The print head 500 travels in a path along the vacuum imaging drum 300, while being moved at a speed synchronous with the vacuum imaging drum 300 rotation and proportional to the width of the writing swath. The pattern that the print head 500 transfers to the thermal print media 32 along the vacuum imaging drum 300, is a helix.

Referring to FIG. 4, there is illustrated an exploded view of the vacuum imaging drum 300. The vacuum imaging drum 300 has a cylindrical shaped vacuum drum housing 302 that has a hollowed-out interior portion 304, and further includes a plurality of vacuum groves 332 and vacuum holes 306 which extend through the vacuum drum housing 302 for permitting a vacuum to be applied from the hollowed-out interior portion 304 of the vacuum imaging drum 300 for supporting and maintaining position of the thermal print media 32, and dye donor sheet 36, as the vacuum imaging drum 300 rotates.

The ends of the vacuum imaging drum 300 are closed by the vacuum end plate 308, and the drive end plate 310. The drive end plate 310, is provided with a centrally disposed drive spindle 312 which extends outwardly therefrom through a support bearing 314, and is stepped down to receive a drive motor armature 316 (which is not shown), the vacuum end plate 308 is provided with a centrally disposed vacuum spindle 318 which extends outwardly therefrom through another support bearing 314.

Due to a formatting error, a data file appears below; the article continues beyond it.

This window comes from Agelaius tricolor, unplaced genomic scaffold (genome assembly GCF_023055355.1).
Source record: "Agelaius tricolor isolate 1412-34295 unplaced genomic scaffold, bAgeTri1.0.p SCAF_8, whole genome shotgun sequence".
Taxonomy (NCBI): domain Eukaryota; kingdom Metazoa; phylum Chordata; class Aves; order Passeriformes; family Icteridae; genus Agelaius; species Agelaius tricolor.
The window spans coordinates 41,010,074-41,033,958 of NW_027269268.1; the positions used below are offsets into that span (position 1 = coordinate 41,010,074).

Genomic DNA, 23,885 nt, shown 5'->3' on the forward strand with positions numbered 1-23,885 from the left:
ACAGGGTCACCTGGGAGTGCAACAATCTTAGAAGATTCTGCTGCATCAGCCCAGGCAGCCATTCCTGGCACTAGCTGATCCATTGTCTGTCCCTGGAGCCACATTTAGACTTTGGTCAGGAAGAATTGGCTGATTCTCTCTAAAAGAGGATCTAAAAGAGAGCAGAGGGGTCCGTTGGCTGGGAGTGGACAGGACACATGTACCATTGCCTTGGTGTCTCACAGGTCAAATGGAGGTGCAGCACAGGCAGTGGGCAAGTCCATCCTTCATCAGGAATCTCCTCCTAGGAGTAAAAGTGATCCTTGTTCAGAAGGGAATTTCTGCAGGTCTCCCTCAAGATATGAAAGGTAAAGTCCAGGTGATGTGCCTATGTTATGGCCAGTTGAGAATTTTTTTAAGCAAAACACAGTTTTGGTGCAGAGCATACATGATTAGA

The drive end spindle 312 extends through the support bearing 314 and is stepped down to receive a DC drive motor armature 316 which is held on by means of a drive nut 342. A DC motor stator 342 is sationarily held by the lathe bed scanning frame member 202, encircling the DC drive motor armature 316 to form a reversible, variable speed DC drive motor for the vacuum imaging drum 300. At the end of the drive spindle 312 an encoder 344 is mounted to provide the timing signals to the image processing apparatus 10.

The opposite spindle is provided with a central vacuum opening 320, which is in alignment with a vacuum fitting 222 with an external flange that is rigidly mounted to the lathe bed scanning frame 202. The vacuum fitting 222 has an extension which extends within but is closely spaced from the vacuum spindle 318, thus forming a small clearance. With this configuration, a slight vacuum leak is provided between the outer diameter of the vacuum fitting 222 and the inner diameter of the opening of the vacuum spindle 318. This assures that no contact exists between the vacuum fitting 222 and the vacuum imaging drum 300 which might impart uneven movement or jitters to the vacuum imaging drum 300 during its rotation. The opposite end of the vacuum fitting 222 is connected to a high-volume vacuum pump which in this configuration, is capable of producing 50-60 inches of water at a volume of 60-70 cfm.

The outer surface of the vacuum imaging drum 300 is provided with an axially extending flat 322, shown in FIG. 5, which extends over approximately 8 degrees of the vacuum imaging drum 300 circumference. The vacuum imaging drum 300 is also provided with donor support rings 324 which form a circumferential recess 326 which extends circumferentially from one side of the axially extending flat 322 circumferentially around the vacuum imaging drum 300 to the other side of the axially extending flat 322, and from approximately one inch from one end of the vacuum imaging drum 300 to approximately one inch from the other end of the vacuum imaging drum 300.